Katie’s height has been the subject of much discussion over the years. When Roseau won that state title she was tiny. Mr. and Mrs. Borowicz aren’t exactly towering giants, but they did pass on some quality athletic genes. David was a standout football player at the University of North Dakota. Tracy made her mark in college basketball at Moorhead State. Fortunately the basketball gods were smiling on the Borowiczs, the growth spurt materialized and Katie is now a solid 5’7 in shoes. Combined with her outstanding skill set, mental capacity and warrior mentality, that is plenty tall enough to excel in women’s college basketball. Borowicz is currently preparing for the next level.

“I’m really working on my pull-up jumper now because I know I will be going into the trees in college. I need to have that shot,” she said. “I’m also trying to be shiftier to get the defense off their feet instead of just trying to beat them off one dribble. I know that some people might be quicker than me, they might be really good defenders, so I need to do that.”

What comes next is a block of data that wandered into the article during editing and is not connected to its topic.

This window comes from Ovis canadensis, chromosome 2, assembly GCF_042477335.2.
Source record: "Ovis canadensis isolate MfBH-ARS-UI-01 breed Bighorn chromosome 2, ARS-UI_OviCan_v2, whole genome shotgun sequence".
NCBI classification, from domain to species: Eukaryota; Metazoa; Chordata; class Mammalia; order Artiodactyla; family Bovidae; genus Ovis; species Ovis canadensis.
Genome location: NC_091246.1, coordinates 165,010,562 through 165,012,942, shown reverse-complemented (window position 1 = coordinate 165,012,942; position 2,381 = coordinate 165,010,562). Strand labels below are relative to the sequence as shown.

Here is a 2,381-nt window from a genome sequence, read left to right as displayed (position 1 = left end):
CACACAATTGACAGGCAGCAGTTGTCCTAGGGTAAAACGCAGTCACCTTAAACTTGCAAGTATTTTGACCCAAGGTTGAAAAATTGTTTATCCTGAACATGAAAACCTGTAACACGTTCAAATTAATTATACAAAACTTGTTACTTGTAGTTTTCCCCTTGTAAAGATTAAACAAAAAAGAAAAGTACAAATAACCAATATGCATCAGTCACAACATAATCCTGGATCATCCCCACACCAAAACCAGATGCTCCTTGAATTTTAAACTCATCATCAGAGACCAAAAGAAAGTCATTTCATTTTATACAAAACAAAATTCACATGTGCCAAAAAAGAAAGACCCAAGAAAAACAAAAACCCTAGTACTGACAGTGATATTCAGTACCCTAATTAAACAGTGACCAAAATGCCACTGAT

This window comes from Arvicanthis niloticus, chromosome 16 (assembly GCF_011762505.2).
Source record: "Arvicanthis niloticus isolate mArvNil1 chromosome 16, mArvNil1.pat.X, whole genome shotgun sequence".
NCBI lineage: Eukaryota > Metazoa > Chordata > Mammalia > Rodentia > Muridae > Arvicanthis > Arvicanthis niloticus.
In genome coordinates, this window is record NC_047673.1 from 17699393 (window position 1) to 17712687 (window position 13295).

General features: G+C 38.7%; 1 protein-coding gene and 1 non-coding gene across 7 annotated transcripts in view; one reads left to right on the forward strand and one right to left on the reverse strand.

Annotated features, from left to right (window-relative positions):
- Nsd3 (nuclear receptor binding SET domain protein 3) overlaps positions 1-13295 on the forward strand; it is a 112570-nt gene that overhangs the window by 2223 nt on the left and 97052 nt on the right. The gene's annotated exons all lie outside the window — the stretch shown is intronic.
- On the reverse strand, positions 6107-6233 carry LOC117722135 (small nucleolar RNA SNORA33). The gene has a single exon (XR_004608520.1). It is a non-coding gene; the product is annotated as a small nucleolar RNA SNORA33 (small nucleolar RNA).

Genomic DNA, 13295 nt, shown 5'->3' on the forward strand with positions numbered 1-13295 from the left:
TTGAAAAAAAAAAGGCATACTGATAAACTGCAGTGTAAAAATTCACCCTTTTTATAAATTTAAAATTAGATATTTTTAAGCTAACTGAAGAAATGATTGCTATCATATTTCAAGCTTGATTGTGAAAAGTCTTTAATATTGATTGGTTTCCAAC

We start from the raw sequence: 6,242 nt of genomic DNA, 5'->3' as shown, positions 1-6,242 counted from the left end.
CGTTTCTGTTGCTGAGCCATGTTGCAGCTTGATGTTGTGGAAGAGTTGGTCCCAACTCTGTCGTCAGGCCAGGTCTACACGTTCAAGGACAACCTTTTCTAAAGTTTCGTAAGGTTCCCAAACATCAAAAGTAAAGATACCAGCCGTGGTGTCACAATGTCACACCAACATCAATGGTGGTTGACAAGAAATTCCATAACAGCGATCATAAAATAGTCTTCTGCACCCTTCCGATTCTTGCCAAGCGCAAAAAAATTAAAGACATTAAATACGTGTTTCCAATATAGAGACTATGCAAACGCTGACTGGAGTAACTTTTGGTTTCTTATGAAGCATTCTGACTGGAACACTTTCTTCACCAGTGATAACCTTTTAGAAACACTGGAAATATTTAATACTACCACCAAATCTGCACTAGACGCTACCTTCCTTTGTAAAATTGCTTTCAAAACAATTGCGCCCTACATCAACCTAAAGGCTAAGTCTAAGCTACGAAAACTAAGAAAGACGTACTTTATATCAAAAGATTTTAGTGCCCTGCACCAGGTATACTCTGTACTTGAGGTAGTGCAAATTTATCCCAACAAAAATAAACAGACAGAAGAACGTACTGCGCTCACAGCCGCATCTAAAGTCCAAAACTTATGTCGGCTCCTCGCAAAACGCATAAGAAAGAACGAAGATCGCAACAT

Going solo day after day

In an era when elite players often have a personal basketball trainer, work with specialized fitness coaches and attend an endless string of camps and clinics, Borowicz is old school. She spends about two hours a day on the court and another hour or so in the weight room.  When she isn’t sleeping or eating chances are she’s thinking about basketball. “I usually go to the gym every day, and I go by myself,” she said. “I work on things that will help me get better. I look on YouTube and find all of these drills. I’ve never had a trainer. I have never worked with anyone else, except with my dad and my mom.”